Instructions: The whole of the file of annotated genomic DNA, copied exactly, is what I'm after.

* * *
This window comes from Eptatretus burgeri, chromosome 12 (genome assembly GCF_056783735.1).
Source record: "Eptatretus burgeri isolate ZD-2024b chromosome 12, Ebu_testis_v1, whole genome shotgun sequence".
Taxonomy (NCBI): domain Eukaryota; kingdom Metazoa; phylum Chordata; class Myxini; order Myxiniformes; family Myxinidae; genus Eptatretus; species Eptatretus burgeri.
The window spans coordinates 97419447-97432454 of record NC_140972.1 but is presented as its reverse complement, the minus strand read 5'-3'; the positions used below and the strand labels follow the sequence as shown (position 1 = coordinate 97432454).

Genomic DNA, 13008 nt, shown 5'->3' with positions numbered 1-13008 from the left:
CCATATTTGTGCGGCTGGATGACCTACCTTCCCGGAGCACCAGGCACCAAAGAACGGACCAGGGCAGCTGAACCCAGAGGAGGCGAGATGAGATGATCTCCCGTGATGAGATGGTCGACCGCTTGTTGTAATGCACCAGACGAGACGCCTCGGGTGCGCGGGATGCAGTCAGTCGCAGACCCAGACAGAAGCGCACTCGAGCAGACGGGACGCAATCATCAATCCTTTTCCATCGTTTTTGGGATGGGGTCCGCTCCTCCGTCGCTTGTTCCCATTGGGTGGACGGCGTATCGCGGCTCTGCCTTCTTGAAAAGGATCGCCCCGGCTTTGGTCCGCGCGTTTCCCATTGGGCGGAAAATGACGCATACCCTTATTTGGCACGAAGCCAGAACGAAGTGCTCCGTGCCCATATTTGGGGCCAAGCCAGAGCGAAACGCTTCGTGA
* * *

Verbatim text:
This window comes from Eptatretus burgeri, chromosome 12 (genome assembly GCF_056783735.1).
Source record: "Eptatretus burgeri isolate ZD-2024b chromosome 12, Ebu_testis_v1, whole genome shotgun sequence".
Taxonomy (NCBI): domain Eukaryota; kingdom Metazoa; phylum Chordata; class Myxini; order Myxiniformes; family Myxinidae; genus Eptatretus; species Eptatretus burgeri.
The window spans coordinates 97419447-97432454 of record NC_140972.1 but is presented as its reverse complement, the minus strand read 5'-3'; the positions used below and the strand labels follow the sequence as shown (position 1 = coordinate 97432454).

Genomic DNA, 13008 nt, shown 5'->3' with positions numbered 1-13008 from the left:
CCATATTTGTGCGGCTGGATGACCTACCTTCCCGGAGCACCAGGCACCAAAGAACGGACCAGGGCAGCTGAACCCAGAGGAGGCGAGATGAGATGATCTCCCGTGATGAGATGGTCGACCGCTTGTTGTAATGCACCAGACGAGACGCCTCGGGTGCGCGGGATGCAGTCAGTCGCAGACCCAGACAGAAGCGCACTCGAGCAGACGGGACGCAATCATCAATCCTTTTCCATCGTTTTTGGGATGGGGTCCGCTCCTCCGTCGCTTGTTCCCATTGGGTGGACGGCGTATCGCGGCTCTGCCTTCTTGAAAAGGATCGCCCCGGCTTTGGTCCGCGCGTTTCCCATTGGGCGGAAAATGACGCATACCCTTATTTGGCACGAAGCCAGAACGAAGTGCTCCGTGCCCATATTTGGGGCCAAGCCAGAGCGAAACGCTTCGTGA